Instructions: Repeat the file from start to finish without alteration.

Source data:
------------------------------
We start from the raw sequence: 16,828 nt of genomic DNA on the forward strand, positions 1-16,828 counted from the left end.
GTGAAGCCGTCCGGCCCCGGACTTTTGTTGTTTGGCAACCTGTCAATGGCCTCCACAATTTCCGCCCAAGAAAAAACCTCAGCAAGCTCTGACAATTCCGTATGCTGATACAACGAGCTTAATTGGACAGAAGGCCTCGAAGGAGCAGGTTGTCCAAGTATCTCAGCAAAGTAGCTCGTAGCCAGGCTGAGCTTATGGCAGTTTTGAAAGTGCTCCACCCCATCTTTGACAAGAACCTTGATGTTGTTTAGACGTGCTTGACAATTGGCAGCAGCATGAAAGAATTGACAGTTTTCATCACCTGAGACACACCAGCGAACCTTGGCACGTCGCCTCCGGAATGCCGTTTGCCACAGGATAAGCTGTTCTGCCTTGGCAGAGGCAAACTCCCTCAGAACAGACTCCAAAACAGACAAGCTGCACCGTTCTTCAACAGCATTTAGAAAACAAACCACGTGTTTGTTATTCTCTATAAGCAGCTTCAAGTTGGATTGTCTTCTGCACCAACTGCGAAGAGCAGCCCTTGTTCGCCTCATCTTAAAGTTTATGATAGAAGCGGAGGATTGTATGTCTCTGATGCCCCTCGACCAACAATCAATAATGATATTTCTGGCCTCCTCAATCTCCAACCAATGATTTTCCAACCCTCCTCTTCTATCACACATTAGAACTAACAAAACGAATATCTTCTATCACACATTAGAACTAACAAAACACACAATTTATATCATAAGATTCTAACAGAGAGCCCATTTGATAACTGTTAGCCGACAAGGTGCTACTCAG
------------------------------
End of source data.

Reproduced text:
We start from the raw sequence: 16,828 nt of genomic DNA on the forward strand, positions 1-16,828 counted from the left end.
GTGAAGCCGTCCGGCCCCGGACTTTTGTTGTTTGGCAACCTGTCAATGGCCTCCACAATTTCCGCCCAAGAAAAAACCTCAGCAAGCTCTGACAATTCCGTATGCTGATACAACGAGCTTAATTGGACAGAAGGCCTCGAAGGAGCAGGTTGTCCAAGTATCTCAGCAAAGTAGCTCGTAGCCAGGCTGAGCTTATGGCAGTTTTGAAAGTGCTCCACCCCATCTTTGACAAGAACCTTGATGTTGTTTAGACGTGCTTGACAATTGGCAGCAGCATGAAAGAATTGACAGTTTTCATCACCTGAGACACACCAGCGAACCTTGGCACGTCGCCTCCGGAATGCCGTTTGCCACAGGATAAGCTGTTCTGCCTTGGCAGAGGCAAACTCCCTCAGAACAGACTCCAAAACAGACAAGCTGCACCGTTCTTCAACAGCATTTAGAAAACAAACCACGTGTTTGTTATTCTCTATAAGCAGCTTCAAGTTGGATTGTCTTCTGCACCAACTGCGAAGAGCAGCCCTTGTTCGCCTCATCTTAAAGTTTATGATAGAAGCGGAGGATTGTATGTCTCTGATGCCCCTCGACCAACAATCAATAATGATATTTCTGGCCTCCTCAATCTCCAACCAATGATTTTCCAACCCTCCTCTTCTATCACACATTAGAACTAACAAAACGAATATCTTCTATCACACATTAGAACTAACAAAACACACAATTTATATCATAAGATTCTAACAGAGAGCCCATTTGATAACTGTTAGCCGACAAGGTGCTACTCAG